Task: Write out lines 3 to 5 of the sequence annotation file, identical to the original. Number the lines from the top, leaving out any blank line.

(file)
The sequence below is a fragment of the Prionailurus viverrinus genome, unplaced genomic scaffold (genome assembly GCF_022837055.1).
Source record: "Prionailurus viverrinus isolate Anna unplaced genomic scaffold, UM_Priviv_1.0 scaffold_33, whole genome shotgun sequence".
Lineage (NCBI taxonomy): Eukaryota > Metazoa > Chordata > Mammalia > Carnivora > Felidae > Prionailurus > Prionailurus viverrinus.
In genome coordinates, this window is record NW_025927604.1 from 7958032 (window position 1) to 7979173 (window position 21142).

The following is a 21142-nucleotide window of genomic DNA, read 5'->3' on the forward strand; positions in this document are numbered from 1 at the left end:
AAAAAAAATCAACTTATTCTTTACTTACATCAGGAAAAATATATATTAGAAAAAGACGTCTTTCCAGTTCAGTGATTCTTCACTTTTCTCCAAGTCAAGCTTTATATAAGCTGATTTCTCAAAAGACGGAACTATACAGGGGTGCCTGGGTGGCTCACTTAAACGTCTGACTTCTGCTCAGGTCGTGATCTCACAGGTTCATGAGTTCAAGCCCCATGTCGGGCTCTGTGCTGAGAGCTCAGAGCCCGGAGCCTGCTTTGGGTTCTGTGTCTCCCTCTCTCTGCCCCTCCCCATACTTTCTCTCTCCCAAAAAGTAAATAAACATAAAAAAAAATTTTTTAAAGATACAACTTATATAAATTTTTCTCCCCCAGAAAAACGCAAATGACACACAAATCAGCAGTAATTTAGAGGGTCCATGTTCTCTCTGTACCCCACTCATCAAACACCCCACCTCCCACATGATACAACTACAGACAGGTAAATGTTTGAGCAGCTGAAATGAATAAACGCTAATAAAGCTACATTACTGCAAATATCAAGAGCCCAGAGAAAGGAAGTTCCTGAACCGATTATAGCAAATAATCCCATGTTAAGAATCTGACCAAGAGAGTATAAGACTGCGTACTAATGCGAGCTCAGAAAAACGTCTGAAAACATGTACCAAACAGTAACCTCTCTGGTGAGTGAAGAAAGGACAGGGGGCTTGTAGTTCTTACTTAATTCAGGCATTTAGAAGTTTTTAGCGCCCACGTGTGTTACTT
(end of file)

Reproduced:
Lineage (NCBI taxonomy): Eukaryota > Metazoa > Chordata > Mammalia > Carnivora > Felidae > Prionailurus > Prionailurus viverrinus.
In genome coordinates, this window is record NW_025927604.1 from 7958032 (window position 1) to 7979173 (window position 21142).

The following is a 21142-nucleotide window of genomic DNA, read 5'->3' on the forward strand; positions in this document are numbered from 1 at the left end: